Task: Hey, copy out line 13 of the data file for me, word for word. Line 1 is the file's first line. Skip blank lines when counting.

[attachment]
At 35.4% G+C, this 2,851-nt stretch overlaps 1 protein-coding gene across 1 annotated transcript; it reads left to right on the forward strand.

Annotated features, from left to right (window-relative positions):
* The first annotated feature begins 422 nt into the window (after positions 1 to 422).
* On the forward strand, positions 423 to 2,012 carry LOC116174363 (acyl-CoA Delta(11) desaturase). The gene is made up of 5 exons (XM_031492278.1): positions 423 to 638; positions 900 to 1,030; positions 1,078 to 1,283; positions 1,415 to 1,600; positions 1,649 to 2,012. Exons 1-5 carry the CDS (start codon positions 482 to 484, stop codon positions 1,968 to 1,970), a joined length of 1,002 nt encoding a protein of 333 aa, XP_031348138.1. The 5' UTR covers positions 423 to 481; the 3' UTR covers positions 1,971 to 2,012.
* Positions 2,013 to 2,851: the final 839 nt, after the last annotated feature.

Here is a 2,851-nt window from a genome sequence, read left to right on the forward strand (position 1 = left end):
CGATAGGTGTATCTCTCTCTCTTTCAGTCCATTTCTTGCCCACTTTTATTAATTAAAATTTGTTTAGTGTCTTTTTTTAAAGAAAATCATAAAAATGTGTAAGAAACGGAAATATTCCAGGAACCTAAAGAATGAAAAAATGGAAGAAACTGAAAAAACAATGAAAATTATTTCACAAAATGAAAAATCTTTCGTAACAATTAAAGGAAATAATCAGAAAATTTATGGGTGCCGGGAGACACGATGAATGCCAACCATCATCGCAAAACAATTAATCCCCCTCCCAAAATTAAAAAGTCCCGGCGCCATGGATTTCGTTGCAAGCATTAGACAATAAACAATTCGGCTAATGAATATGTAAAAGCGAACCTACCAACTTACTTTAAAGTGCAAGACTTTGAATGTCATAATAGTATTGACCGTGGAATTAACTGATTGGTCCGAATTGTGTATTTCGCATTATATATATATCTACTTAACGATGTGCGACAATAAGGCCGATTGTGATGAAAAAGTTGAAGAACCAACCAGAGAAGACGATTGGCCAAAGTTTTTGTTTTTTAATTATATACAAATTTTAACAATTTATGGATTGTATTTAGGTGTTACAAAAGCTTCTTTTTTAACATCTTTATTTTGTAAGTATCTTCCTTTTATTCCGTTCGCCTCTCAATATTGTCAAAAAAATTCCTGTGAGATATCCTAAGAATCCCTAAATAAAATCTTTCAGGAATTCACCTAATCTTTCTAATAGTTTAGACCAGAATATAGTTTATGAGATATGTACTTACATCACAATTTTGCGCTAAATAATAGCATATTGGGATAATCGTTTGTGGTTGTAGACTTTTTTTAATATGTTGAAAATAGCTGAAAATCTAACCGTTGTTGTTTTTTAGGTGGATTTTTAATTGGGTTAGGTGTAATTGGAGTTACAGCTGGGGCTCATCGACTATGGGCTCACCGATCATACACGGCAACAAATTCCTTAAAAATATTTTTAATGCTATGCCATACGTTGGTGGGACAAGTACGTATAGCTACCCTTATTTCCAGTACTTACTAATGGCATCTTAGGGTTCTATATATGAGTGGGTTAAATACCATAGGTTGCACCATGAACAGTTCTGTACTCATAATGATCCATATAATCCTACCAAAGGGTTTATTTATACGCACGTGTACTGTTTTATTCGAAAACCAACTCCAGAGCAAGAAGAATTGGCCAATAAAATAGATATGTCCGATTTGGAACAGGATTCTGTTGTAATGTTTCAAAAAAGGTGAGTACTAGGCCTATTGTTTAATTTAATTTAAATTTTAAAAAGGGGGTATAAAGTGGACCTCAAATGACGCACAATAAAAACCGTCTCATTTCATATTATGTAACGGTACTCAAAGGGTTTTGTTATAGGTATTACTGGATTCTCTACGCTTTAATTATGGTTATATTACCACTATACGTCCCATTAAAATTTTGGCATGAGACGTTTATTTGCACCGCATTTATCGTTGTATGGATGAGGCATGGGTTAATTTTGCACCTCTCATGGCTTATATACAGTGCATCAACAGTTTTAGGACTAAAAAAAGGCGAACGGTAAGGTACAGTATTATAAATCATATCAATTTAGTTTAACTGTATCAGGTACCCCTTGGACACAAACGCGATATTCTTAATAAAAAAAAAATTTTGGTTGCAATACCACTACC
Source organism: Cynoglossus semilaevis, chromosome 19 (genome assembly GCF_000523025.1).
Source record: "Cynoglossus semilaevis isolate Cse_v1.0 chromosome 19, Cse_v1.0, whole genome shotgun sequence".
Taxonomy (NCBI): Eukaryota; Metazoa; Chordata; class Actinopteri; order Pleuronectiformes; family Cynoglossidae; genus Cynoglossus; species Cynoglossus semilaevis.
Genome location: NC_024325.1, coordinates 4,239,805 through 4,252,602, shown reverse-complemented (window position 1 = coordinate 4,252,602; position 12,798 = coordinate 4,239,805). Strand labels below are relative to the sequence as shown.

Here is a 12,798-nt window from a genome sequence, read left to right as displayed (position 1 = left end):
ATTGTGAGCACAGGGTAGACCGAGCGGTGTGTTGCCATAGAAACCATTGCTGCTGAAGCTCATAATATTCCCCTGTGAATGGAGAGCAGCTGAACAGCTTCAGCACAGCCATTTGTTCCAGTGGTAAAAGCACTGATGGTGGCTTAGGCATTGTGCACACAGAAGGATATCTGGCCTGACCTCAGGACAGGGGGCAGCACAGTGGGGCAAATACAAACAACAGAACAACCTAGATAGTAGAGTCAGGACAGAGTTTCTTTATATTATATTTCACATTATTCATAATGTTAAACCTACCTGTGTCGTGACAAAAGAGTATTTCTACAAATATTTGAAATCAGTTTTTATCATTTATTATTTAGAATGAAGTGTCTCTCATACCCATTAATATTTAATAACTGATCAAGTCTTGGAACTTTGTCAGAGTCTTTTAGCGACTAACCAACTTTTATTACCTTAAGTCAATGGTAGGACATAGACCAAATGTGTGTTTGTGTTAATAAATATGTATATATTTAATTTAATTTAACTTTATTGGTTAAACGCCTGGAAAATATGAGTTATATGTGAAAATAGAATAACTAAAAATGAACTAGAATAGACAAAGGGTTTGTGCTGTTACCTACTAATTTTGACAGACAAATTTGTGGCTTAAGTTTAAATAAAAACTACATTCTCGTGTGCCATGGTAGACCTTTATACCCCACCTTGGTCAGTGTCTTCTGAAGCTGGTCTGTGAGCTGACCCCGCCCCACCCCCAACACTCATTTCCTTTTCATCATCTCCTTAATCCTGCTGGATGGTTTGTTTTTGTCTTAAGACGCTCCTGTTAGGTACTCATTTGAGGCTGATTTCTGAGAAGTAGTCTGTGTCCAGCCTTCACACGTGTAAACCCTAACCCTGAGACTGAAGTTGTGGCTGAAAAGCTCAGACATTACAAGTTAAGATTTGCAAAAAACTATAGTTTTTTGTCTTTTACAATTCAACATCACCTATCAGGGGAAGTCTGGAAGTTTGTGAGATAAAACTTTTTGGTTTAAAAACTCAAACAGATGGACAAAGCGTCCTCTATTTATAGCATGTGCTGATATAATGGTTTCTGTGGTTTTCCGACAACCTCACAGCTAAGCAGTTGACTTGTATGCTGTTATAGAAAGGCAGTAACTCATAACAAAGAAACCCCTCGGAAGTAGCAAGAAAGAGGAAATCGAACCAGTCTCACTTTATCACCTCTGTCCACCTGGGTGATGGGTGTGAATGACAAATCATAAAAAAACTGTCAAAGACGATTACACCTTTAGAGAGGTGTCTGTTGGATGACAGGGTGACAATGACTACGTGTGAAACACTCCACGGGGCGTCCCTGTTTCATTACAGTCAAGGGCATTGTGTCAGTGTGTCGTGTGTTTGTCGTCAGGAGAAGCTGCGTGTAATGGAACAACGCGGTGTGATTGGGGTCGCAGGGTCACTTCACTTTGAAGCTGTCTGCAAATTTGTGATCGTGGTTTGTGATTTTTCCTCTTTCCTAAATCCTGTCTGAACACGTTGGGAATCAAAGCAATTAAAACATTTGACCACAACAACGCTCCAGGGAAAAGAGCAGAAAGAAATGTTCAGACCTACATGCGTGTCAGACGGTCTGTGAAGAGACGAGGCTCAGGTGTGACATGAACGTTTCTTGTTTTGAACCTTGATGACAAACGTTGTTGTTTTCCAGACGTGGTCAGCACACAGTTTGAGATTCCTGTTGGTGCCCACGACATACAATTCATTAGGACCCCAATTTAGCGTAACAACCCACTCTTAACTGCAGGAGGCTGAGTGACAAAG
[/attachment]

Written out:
ATTGTGAGCACAGGGTAGACCGAGCGGTGTGTTGCCATAGAAACCATTGCTGCTGAAGCTCATAATATTCCCCTGTGAATGGAGAGCAGCTGAACAGCTTCAGCACAGCCATTTGTTCCAGTGGTAAAAGCACTGATGGTGGCTTAGGCATTGTGCACACAGAAGGATATCTGGCCTGACCTCAGGACAGGGGGCAGCACAGTGGGGCAAATACAAACAACAGAACAACCTAGATAGTAGAGTCAGGACAGAGTTTCTTTATATTATATTTCACATTATTCATAATGTTAAACCTACCTGTGTCGTGACAAAAGAGTATTTCTACAAATATTTGAAATCAGTTTTTATCATTTATTATTTAGAATGAAGTGTCTCTCATACCCATTAATATTTAATAACTGATCAAGTCTTGGAACTTTGTCAGAGTCTTTTAGCGACTAACCAACTTTTATTACCTTAAGTCAATGGTAGGACATAGACCAAATGTGTGTTTGTGTTAATAAATATGTATATATTTAATTTAATTTAACTTTATTGGTTAAACGCCTGGAAAATATGAGTTATATGTGAAAATAGAATAACTAAAAATGAACTAGAATAGACAAAGGGTTTGTGCTGTTACCTACTAATTTTGACAGACAAATTTGTGGCTTAAGTTTAAATAAAAACTACATTCTCGTGTGCCATGGTAGACCTTTATACCCCACCTTGGTCAGTGTCTTCTGAAGCTGGTCTGTGAGCTGACCCCGCCCCACCCCCAACACTCATTTCCTTTTCATCATCTCCTTAATCCTGCTGGATGGTTTGTTTTTGTCTTAAGACGCTCCTGTTAGGTACTCATTTGAGGCTGATTTCTGAGAAGTAGTCTGTGTCCAGCCTTCACACGTGTAAACCCTAACCCTGAGACTGAAGTTGTGGCTGAAAAGCTCAGACATTACAAGTTAAGATTTGCAAAAAACTATAGTTTTTTGTCTTTTACAATTCAACATCACCTATCAGGGGAAGTCTGGAAGTTTGTGAGATAAAACTTTTTGGTTTAAAAACTCAAACAGATGGACAAAGCGTCCTCTATTTATAGCATGTGCTGATATAATGGTTTCTGTGGTTTTCCGACAACCTCACAGCTAAGCAGTTGACTTGTATGCTGTTATAGAAAGGCAGTAACTCATAACAAAGAAACCCCTCGGAAGTAGCAAGAAAGAGGAAATCGAACCAGTCTCACTTTATCACCTCTGTCCACCTGGGTGATGGGTGTGAATGACAAATCATAAAAAAACTGTCAAAGACGATTACACCTTTAGAGAGGTGTCTGTTGGATGACAGGGTGACAATGACTACGTGTGAAACACTCCACGGGGCGTCCCTGTTTCATTACAGTCAAGGGCATTGTGTCAGTGTGTCGTGTGTTTGTCGTCAGGAGAAGCTGCGTGTAATGGAACAACGCGGTGTGATTGGGGTCGCAGGGTCACTTCACTTTGAAGCTGTCTGCAAATTTGTGATCGTGGTTTGTGATTTTTCCTCTTTCCTAAATCCTGTCTGAACACGTTGGGAATCAAAGCAATTAAAACATTTGACCACAACAACGCTCCAGGGAAAAGAGCAGAAAGAAATGTTCAGACCTACATGCGTGTCAGACGGTCTGTGAAGAGACGAGGCTCAGGTGTGACATGAACGTTTCTTGTTTTGAACCTTGATGACAAACGTTGTTGTTTTCCAGACGTGGTCAGCACACAGTTTGAGATTCCTGTTGGTGCCCACGACATACAATTCATTAGGACCCCAATTTAGCGTAACAACCCACTCTTAACTGCAGGAGGCTGAGTGACAAAG